what you need
• jalapeño peppers (at least 2-3 per person)
• cream cheese
• bacon

I normally make about 25 or 30 poppers at a time and use 2 blocks of cream cheese and 2 packages of bacon.

what you do
• wash jalapeños
• cut lengthwise (I don’t cut them all the way in half. I cut from the bottom all the way up to the stem, but I leave the stem in place so you have a little handle.)
• remove seeds and clean out the fibrous veins *
• fill each pepper with cream cheese
• wrap 1/2 to 1 full slice of bacon around the pepper to close it up

* It’s fun to play popper roulette and leave some seeds in one of them. Just one, and don’t identify it. The seeds make it MUCH hotter. Snicker, snicker.

You can either put them on a baking sheet and place in a 425-450 degree oven for about 10 to 15 minutes until the bacon is fully cooked, or put them on a skewer and cook them out on the grill. I always grill them, as I like the taste and I can usually get someone else to “man” the grill.

P.S. If you’re having a party, take your shower before you handle hot jalapeño peppers. Wash your hands thoroughly and don’t rub your eyes, touch your lips, or any other delicate parts of your body. YIKES! Just trust me — be very careful as the bite of the capsaicin is very hard to wash off and can linger for hours.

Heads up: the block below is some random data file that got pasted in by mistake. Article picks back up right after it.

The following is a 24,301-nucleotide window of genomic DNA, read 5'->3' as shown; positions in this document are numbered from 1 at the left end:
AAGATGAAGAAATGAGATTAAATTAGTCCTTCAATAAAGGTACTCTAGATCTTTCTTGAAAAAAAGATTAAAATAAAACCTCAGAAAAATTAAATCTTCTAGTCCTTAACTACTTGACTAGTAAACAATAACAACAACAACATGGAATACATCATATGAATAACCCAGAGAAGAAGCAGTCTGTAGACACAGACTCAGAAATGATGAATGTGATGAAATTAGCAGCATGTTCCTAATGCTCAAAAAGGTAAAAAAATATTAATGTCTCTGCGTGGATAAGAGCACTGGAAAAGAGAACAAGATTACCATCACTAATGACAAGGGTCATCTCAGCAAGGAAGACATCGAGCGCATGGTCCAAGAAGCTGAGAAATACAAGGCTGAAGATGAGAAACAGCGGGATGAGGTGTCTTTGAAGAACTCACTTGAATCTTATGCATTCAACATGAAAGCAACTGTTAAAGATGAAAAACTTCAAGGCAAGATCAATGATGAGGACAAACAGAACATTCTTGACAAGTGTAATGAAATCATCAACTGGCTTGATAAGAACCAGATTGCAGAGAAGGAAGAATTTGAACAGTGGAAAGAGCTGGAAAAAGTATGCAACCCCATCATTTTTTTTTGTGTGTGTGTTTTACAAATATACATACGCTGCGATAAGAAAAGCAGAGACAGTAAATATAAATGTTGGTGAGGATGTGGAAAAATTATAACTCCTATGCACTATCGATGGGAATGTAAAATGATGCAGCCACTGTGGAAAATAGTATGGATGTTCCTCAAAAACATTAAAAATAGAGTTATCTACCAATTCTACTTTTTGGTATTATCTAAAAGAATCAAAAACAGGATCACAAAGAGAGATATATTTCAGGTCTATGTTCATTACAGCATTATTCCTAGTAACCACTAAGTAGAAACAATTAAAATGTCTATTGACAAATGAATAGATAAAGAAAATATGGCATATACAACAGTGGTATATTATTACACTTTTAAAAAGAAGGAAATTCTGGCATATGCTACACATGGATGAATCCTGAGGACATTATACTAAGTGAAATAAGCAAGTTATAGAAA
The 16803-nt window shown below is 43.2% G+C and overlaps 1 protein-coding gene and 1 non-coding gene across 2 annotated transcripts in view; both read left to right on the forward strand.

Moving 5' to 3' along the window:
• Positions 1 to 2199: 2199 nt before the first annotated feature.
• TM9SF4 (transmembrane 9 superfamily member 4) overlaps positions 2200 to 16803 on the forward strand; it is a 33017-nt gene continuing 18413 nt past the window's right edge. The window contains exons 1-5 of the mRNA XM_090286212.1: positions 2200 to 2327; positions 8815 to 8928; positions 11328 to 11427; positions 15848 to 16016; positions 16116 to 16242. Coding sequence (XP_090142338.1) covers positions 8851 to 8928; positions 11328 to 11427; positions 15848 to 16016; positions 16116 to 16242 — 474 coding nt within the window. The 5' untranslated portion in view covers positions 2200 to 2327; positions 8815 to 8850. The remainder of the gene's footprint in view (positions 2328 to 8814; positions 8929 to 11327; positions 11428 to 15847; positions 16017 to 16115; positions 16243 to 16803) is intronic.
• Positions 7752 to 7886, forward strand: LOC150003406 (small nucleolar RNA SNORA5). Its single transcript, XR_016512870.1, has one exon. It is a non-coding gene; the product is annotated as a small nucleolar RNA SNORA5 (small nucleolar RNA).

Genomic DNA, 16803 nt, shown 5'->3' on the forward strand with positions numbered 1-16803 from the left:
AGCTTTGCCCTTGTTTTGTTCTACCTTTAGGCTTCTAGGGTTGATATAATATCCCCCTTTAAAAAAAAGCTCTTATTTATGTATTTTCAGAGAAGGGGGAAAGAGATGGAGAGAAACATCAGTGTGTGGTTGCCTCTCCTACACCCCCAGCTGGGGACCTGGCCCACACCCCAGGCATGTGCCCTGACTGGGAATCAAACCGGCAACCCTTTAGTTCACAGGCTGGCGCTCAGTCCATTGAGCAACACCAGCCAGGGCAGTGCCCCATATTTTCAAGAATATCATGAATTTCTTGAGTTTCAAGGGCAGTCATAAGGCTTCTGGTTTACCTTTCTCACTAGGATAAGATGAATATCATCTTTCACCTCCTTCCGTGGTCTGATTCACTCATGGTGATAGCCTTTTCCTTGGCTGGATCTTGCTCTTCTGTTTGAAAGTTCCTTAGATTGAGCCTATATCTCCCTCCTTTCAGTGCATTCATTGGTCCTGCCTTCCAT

Go forth and pop some jalapeños!

goodbye 2008, hello 2009

Rather than obsess about health, resolutions, clean living, nutrition, exercise, or food, I’m just going to send you my warmest wishes from colorful Colorado. There will be enough time for all the other stuff later.

Thank you, everyone. It’s been a good year, despite this mean spirited economy. I appreciate your comments, support, good humor and knowledge and am grateful to all of you for being such an important part of my little blogging world. Here’s to a happy, healthy, and adventure-filled new year.

Onward and love to you all,
Melissa & Fairbanks

Disclaimer: All material on this website is provided for informational and educational use only and should not be used for diagnostic purposes. Consult with your physician regarding any health or medical concerns you may have.